If you teach older students who have their own phones, this might be a fun idea for an impromptu writing prompt. The San Francisco Museum of Modern Art has decided to make more of its artwork available to the public by digitizing it and allowing us to text requests. Only 5% of its entire collection can be viewed in the SFMOMA’s physical building, but thousands more pieces are accessible through this new feature. You can text the number 57251, and type, “Send me” followed by a keyword or color. There’s something suspenseful about the whole endeavor that makes it a bit addictive.
I tried it out by texting, “Send me kindness, ” and received the following, somewhat depressing, reply.
Maybe kindness was too abstract? So I tried, “Love.”
Now remember, this is the Museum of Modern Art, so I guess I shouldn’t have been surprised by the answer to my next request.
Not really sure what the museum bot was trying to tell me there…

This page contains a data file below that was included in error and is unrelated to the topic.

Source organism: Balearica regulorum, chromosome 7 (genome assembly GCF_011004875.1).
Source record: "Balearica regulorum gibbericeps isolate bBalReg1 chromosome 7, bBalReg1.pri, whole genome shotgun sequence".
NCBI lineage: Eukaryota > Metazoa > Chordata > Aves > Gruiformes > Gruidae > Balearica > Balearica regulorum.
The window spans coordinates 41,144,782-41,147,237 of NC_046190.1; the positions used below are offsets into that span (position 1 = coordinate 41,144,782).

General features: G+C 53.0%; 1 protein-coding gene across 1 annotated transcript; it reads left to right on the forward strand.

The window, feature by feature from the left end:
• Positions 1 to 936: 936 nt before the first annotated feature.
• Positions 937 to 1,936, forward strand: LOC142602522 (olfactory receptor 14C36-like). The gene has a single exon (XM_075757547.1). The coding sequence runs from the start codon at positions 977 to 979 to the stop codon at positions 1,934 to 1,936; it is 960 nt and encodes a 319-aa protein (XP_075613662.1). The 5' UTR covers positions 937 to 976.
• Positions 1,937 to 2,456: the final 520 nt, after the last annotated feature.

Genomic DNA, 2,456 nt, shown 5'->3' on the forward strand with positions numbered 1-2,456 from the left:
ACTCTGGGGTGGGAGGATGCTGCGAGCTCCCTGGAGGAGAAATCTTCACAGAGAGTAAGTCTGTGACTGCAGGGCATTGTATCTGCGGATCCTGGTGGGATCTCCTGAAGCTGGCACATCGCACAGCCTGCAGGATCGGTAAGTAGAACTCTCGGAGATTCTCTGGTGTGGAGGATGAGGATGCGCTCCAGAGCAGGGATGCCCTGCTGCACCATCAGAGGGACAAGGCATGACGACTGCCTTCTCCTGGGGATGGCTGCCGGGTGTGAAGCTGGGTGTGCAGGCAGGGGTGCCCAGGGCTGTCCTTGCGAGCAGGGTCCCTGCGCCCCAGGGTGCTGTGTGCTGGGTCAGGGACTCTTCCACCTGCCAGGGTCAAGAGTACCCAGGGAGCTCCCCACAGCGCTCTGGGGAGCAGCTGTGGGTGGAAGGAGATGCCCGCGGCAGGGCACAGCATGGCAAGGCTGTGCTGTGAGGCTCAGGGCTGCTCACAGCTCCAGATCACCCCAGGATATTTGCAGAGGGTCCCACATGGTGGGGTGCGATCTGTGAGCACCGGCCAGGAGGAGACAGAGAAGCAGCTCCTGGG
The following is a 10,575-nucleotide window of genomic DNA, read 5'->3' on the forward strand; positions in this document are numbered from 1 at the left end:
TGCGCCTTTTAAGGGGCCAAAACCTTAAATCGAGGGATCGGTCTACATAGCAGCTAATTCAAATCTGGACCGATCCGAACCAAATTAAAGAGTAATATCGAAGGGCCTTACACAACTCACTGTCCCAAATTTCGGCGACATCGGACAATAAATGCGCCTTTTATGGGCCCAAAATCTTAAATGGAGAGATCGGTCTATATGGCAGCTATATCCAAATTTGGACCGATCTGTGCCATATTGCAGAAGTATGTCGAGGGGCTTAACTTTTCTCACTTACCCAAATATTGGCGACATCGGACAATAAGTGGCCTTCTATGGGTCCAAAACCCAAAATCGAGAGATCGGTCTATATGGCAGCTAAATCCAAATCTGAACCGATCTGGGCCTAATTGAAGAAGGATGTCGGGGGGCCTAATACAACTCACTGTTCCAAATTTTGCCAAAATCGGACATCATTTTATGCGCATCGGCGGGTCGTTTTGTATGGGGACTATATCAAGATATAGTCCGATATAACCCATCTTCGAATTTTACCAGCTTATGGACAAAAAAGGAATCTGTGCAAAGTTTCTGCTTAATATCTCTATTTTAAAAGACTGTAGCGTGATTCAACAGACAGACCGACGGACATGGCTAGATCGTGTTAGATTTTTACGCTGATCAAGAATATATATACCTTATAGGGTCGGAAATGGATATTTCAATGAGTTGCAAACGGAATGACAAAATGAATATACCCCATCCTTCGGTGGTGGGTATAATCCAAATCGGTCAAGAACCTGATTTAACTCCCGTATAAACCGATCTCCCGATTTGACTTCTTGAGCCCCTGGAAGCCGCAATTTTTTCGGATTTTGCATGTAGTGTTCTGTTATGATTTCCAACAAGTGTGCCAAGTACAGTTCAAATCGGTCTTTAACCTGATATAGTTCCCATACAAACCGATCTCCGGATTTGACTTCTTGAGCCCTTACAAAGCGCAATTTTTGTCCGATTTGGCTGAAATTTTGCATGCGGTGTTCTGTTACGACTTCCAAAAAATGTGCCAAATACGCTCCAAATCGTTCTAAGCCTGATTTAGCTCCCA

Anyway, I soon discovered that trying to use this activity as a “pick-me-up” was a bit too unpredictable, especially after I received a sad portrait of the war in Iraq after I asked for “home.” However, my daughter and I did have fun using emojis and asking for pictures of bread and dogs. (It does work with emojis, by the way.)
Not to be outdone by artifical intelligence, I decided to end our texting communication by asking for something that couldn’t possibly be mis-interpreted in a bleak way by a computer. “Send me a rainbow,” I asked.
And it did.
“Original Thinkers” is a fascinating TED Talk by Adam Grant, author of Originals: How Non-Conformists Move the World. “The greatest originals are the ones who fail the most – because they are the ones who try the most,” according to Grant. Using the story of his own failure to invest in a new company that would later become incredibly successful, Adam Grant describes the misconceptions we have about original thinkers, how procrastination can lead to great ideas, and even how the web browsers we use can reveal the inherent creativity in our personalities.